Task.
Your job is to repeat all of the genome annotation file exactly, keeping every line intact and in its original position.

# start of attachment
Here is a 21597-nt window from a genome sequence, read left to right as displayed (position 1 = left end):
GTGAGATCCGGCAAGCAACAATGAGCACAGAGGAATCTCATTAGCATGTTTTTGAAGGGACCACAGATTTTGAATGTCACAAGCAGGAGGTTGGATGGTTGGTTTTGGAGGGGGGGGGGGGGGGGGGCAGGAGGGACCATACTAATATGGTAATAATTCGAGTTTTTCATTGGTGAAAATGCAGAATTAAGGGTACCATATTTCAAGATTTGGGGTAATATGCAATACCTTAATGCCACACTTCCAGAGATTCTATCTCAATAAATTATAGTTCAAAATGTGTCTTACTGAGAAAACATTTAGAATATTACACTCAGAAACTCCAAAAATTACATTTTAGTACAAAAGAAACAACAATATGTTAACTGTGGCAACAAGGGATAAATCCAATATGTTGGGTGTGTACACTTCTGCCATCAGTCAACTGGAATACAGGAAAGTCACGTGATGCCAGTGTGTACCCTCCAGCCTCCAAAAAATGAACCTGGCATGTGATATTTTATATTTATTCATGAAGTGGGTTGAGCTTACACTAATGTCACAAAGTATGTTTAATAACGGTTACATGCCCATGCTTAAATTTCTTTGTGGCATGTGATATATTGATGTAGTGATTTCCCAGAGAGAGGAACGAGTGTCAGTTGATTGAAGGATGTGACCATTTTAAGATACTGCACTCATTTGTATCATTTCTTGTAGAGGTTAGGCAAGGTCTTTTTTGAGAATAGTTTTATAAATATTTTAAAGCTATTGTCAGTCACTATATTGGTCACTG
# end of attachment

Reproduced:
Here is a 21597-nt window from a genome sequence, read left to right as displayed (position 1 = left end):
GTGAGATCCGGCAAGCAACAATGAGCACAGAGGAATCTCATTAGCATGTTTTTGAAGGGACCACAGATTTTGAATGTCACAAGCAGGAGGTTGGATGGTTGGTTTTGGAGGGGGGGGGGGGGGGGGGCAGGAGGGACCATACTAATATGGTAATAATTCGAGTTTTTCATTGGTGAAAATGCAGAATTAAGGGTACCATATTTCAAGATTTGGGGTAATATGCAATACCTTAATGCCACACTTCCAGAGATTCTATCTCAATAAATTATAGTTCAAAATGTGTCTTACTGAGAAAACATTTAGAATATTACACTCAGAAACTCCAAAAATTACATTTTAGTACAAAAGAAACAACAATATGTTAACTGTGGCAACAAGGGATAAATCCAATATGTTGGGTGTGTACACTTCTGCCATCAGTCAACTGGAATACAGGAAAGTCACGTGATGCCAGTGTGTACCCTCCAGCCTCCAAAAAATGAACCTGGCATGTGATATTTTATATTTATTCATGAAGTGGGTTGAGCTTACACTAATGTCACAAAGTATGTTTAATAACGGTTACATGCCCATGCTTAAATTTCTTTGTGGCATGTGATATATTGATGTAGTGATTTCCCAGAGAGAGGAACGAGTGTCAGTTGATTGAAGGATGTGACCATTTTAAGATACTGCACTCATTTGTATCATTTCTTGTAGAGGTTAGGCAAGGTCTTTTTTGAGAATAGTTTTATAAATATTTTAAAGCTATTGTCAGTCACTATATTGGTCACTG